Sinew Metamorphosis

Sinew Metamorphosis is what I’d call advanced Qigong/Chi Kung and is best learned directly from a qigong teacher who is skilled in these qigong exercises.

I remember when I was first introduced to these 12 qigong exercises I simply could not believe in them. In fact the first course I took with my teacher in this art was not very successful for me.

I simply didn’t get it. Whilst others in the group were reporting incredible experiences I was experiencing nothing. With the benefit of hind sight I know now that I was thinking about the whole deal far too much and was completely unable to relax enough to benefit from the teaching.

The second time I took a sinew metamorphosis cause with my teacher I got it. I was amazed how simply ‘flicking’ my fingers 3 times could generate such a powerful energy flow.

Sinew Metamorphosis

It was explained to me later that where as most qigong exercises focus on 1 or 2 of the primary meridians, a sinew metamorphosis exercise like flicking fingers focused on all 12!

My favourite exercise from Sinew Metamorphosis as I was taught it is ‘Lifting heels’ or ‘Lifting Body’ I feel like every part of my body from head to toes is being invigorated, I can feel energy rushing through my body – I love it.

The set of qigong exercises that form the Sinew Metamorphosis set are attributed to the Venerable Bodhidharma. Finding the monks at the Shaolin Monastery too weak for long hours of meditation he taught them two famous sets of qigong exercises – the Shaolin 18 Lohan Hands and Sinew Metamorphosis.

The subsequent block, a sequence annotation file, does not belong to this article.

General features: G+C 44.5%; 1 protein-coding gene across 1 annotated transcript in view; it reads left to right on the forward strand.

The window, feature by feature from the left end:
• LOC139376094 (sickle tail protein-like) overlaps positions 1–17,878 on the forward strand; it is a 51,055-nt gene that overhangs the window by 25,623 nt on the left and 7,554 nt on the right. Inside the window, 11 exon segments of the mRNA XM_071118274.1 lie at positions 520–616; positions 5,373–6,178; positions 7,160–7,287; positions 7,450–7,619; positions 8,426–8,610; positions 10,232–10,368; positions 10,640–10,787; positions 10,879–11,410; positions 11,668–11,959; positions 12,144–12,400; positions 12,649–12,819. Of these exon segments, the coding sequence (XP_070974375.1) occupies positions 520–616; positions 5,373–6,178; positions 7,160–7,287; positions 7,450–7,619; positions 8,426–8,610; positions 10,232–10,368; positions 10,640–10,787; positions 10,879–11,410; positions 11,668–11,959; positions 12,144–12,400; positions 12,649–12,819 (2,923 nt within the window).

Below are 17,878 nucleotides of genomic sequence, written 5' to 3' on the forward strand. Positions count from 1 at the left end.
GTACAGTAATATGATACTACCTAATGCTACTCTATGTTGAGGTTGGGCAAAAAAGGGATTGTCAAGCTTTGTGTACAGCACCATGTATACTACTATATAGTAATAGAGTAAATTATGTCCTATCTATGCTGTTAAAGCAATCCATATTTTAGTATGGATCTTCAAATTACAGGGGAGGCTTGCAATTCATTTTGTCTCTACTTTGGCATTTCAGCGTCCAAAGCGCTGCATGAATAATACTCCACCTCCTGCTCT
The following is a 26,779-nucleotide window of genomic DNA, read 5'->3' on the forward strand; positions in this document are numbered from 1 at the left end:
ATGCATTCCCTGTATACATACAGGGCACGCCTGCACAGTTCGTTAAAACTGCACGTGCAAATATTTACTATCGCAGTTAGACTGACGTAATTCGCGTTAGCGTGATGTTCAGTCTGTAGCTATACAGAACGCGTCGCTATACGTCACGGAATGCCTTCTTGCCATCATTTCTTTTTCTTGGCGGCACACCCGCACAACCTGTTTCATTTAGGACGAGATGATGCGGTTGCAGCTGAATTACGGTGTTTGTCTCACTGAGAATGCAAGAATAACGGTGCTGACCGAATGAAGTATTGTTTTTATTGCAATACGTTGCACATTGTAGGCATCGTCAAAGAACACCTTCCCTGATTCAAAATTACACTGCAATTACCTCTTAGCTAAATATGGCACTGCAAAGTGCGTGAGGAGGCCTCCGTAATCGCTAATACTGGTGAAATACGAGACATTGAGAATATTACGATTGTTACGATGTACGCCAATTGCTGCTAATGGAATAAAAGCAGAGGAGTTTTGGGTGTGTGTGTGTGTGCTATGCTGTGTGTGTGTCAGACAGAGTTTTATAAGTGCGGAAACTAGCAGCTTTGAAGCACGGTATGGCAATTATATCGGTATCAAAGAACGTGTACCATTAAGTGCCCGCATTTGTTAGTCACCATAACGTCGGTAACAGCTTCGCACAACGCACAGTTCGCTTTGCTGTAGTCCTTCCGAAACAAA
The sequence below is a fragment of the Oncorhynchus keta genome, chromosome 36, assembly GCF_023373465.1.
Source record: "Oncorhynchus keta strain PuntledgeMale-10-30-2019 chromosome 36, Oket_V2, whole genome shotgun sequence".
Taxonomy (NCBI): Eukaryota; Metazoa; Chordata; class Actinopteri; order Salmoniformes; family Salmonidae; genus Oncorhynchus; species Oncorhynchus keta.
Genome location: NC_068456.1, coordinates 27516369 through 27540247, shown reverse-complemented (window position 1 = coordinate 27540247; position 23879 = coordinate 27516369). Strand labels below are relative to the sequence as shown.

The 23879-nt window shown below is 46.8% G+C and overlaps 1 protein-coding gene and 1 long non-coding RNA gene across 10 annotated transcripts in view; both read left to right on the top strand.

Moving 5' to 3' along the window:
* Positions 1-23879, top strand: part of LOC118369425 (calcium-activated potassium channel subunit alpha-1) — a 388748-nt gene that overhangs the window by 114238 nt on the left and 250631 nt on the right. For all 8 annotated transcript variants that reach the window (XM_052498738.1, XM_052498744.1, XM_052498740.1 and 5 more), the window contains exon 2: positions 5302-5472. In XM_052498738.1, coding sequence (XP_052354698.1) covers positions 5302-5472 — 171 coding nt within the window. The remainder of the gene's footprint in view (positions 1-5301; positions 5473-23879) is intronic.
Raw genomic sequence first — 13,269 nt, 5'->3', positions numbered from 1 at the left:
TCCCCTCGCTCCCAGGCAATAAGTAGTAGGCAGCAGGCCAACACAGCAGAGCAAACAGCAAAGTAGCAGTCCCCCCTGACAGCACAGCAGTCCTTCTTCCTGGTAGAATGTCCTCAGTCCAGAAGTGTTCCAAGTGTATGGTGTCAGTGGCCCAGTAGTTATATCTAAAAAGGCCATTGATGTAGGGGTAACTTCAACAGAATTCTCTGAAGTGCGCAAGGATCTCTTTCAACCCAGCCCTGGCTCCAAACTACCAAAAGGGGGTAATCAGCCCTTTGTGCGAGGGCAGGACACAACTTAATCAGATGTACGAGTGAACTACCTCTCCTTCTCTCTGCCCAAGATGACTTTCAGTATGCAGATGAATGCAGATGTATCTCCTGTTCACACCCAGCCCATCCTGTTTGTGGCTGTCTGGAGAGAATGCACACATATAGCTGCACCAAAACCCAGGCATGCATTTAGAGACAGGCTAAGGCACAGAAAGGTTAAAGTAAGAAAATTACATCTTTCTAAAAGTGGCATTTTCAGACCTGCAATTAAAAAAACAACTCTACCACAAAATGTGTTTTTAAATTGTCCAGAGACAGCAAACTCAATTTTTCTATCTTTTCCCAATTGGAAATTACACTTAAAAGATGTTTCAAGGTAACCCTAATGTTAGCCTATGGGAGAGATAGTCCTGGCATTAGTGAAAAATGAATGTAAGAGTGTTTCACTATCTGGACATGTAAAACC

The 18 Lohan Hands later developed into the 18 Lohan Fist – a famous Shaolin Kung Fu set.

The focus of Sinew Metamorphosis exercises is strengthening and and it’s principals form the foundation of many types of qigong used for internal force training in kung fu.

But there is a very important conclusion we can draw from the fact that the Venerable Bodhidharma taught the 18 Lohan hands and Sinew Metamorphosis to the monks of the Shaolin Monastery, and it is this.

They were not taught to be used for fighting, for developing internal force or for overcoming illness. They were taught to aid the monks in their meditation so that they could more easily gain enlightenment.

It never ceases to amaze me when I remember that fact. Today, Shaolin Kung Fu, Shaolin Chi Kung and Chan/Zen are often taught as separate disciplines, and students of each gain brilliant benefits – because the hallmark of genuine Shaolin arts is that they are simple, direct and effective. But when you practice all 3 the results are simply marvelous.

Bye for now

Marcus James Santer